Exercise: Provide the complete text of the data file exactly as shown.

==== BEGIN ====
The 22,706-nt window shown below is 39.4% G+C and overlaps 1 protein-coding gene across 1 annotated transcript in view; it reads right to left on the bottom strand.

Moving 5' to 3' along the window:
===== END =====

The 22,706-nt window shown below is 39.4% G+C and overlaps 1 protein-coding gene across 1 annotated transcript in view; it reads right to left on the bottom strand.

Moving 5' to 3' along the window: